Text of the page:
Module 1.2
Light Sources and Laser Safety
Fred Seeper
Camden County College
Blackwood, New Jersey
This module addresses various non-laser light sources, such as incandescent lamps, fluorescent discharge lamps, high-intensity discharge lamps, flashlamps, arc lamps, and LEDs. It also discusses laser safety in detail, including the human eye, laser hazards, laser safety controls, maximum permissible exposure, laser safety glasses, and laser accidents. The laboratory experience at the end of the module will enhance the learner's ability to understand the dangers associated with lasers, with small and large beam diameters, and with constant power levels.

Module 1.3
Basic Geometrical Optics
Leno S. Pedrotti
Waco, Texas

This module covers the first of two main divisions of basic optics-geometrical (ray) optics. Module 1.4 covers physical (wave) optics. Geometrical optics will help you understand the basics of light reflection and refraction and the use of simple optical elements, such as mirrors, prisms, lenses, and fibers. Physical optics will help you understand the phenomena of light wave interference, diffraction, and polarization; the use of thin-film coatings on mirrors to enhance or suppress reflection; and the operation of such devices as gratings and quarter-wave plates.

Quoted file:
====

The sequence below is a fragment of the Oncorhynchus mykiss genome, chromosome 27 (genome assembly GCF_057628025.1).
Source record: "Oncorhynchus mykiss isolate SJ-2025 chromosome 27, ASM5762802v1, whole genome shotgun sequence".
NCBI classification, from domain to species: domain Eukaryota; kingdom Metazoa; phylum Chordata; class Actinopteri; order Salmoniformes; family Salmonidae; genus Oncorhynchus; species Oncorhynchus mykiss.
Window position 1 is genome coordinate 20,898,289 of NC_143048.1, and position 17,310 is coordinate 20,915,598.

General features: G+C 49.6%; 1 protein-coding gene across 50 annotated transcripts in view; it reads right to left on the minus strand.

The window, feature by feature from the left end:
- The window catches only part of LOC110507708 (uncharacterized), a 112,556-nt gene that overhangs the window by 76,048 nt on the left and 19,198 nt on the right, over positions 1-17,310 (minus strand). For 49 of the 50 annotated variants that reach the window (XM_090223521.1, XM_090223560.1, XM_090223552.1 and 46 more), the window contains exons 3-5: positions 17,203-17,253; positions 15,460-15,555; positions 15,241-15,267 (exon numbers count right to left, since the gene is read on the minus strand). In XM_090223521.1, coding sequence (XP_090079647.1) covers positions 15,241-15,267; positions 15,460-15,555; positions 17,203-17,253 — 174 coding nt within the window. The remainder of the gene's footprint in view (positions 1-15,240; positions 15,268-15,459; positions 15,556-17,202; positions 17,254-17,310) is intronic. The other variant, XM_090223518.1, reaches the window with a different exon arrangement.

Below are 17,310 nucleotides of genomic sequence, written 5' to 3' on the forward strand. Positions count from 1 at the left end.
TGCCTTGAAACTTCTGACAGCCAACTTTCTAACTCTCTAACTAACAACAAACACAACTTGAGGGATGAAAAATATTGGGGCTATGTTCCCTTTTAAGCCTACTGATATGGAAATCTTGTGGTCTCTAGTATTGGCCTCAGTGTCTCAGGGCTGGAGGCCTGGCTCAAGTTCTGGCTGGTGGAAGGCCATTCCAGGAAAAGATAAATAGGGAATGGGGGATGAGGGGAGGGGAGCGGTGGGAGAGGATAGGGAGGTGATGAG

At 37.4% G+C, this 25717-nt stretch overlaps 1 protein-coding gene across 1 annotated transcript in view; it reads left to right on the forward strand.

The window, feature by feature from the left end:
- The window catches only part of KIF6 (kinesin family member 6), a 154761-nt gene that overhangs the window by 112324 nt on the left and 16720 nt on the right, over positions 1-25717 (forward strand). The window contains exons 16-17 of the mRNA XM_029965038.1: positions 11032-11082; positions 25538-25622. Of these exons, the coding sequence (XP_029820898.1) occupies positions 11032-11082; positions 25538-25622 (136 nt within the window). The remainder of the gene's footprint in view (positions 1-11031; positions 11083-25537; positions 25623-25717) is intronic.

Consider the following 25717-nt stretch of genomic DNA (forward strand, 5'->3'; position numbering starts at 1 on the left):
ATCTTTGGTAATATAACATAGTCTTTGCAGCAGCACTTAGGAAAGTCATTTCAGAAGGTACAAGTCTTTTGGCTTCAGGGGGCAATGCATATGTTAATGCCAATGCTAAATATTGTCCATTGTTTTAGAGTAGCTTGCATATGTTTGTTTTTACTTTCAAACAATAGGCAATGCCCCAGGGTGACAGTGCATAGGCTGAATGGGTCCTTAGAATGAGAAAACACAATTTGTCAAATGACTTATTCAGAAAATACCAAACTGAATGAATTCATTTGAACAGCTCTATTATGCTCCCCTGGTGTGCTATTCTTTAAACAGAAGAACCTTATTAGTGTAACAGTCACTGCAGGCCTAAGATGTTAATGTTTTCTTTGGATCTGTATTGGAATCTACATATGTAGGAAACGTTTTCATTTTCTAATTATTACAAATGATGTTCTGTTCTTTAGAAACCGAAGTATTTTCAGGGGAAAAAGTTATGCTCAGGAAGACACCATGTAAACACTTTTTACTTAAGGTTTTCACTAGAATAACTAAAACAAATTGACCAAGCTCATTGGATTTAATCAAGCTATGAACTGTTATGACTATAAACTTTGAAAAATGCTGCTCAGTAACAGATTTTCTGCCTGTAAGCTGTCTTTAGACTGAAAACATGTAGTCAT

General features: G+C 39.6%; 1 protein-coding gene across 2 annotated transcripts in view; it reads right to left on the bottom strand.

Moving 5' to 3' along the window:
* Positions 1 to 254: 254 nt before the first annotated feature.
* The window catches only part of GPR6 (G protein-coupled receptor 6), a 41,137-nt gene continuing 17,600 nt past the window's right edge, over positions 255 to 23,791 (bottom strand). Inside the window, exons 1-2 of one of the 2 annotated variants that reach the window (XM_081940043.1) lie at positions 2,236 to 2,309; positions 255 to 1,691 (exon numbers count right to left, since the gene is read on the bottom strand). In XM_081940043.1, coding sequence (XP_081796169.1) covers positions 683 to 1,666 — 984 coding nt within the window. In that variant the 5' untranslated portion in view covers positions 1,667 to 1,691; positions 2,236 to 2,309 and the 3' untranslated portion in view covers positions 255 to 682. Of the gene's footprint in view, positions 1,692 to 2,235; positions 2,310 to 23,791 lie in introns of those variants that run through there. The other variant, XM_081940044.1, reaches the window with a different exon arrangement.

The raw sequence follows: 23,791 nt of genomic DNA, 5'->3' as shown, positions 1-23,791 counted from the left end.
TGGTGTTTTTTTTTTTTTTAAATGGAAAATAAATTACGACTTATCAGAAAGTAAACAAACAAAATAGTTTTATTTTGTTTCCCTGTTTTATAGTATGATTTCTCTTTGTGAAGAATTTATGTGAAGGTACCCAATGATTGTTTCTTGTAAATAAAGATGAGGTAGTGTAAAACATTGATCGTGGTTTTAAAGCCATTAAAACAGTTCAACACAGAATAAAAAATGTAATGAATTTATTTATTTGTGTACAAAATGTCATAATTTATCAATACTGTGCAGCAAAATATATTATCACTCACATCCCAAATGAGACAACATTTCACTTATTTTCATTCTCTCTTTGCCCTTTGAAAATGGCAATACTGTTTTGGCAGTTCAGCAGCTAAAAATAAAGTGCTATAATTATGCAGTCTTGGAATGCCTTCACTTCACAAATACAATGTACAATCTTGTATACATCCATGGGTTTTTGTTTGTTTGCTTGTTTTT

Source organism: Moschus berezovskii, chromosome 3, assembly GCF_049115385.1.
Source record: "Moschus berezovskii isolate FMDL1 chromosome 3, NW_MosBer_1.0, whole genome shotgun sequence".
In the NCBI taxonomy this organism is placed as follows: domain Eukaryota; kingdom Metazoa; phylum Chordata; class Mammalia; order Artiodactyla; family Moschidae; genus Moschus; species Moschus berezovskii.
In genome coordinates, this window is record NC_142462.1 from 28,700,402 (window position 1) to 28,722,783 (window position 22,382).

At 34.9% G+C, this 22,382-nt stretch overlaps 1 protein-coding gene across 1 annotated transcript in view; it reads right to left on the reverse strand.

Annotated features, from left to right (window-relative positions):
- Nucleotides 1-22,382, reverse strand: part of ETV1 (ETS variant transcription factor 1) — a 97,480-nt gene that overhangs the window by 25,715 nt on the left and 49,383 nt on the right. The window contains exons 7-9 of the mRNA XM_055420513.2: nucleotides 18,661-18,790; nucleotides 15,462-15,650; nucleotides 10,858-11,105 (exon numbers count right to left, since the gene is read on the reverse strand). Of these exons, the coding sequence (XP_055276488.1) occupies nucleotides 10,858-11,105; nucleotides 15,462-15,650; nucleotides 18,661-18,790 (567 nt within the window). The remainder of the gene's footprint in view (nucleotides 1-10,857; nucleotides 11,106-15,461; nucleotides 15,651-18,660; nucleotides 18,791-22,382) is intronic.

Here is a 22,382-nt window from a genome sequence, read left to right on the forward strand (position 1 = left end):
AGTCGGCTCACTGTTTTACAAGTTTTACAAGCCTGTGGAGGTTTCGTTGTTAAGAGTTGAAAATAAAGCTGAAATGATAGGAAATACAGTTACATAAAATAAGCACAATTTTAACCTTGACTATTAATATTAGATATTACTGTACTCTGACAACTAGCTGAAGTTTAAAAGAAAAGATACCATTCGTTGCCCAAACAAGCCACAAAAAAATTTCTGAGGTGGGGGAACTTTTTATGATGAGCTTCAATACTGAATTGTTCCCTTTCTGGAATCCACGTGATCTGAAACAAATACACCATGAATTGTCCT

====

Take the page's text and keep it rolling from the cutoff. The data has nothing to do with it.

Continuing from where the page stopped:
Module 1.4
Basic Physical Optics
Leno S. Pedrotti
Waco, Texas

In this module, we concentrate on light waves and away from light rays, as covered in Module 1.3. In so doing, we move from a concern over the propagation of light energy along straight-line segments to one that includes the spreading of light energy-a fundamental behavior of all wave motion. With wave optics-commonly referred to as physical optics-we are able to account for important phenomena, such as interference, diffraction, and polarization. The study of these phenomena lays the foundation for an understanding of such devices and concepts as holograms, interferometers, thin-film interference, coatings for antireflection (AR) and high reflection (HR), gratings, polarizers, quarter-wave plates, and laser beam divergence in the near and far field.

Module 1.5

William T. Silfvast
School of Optics/CREOL
University of Central Florida
Orlando, Florida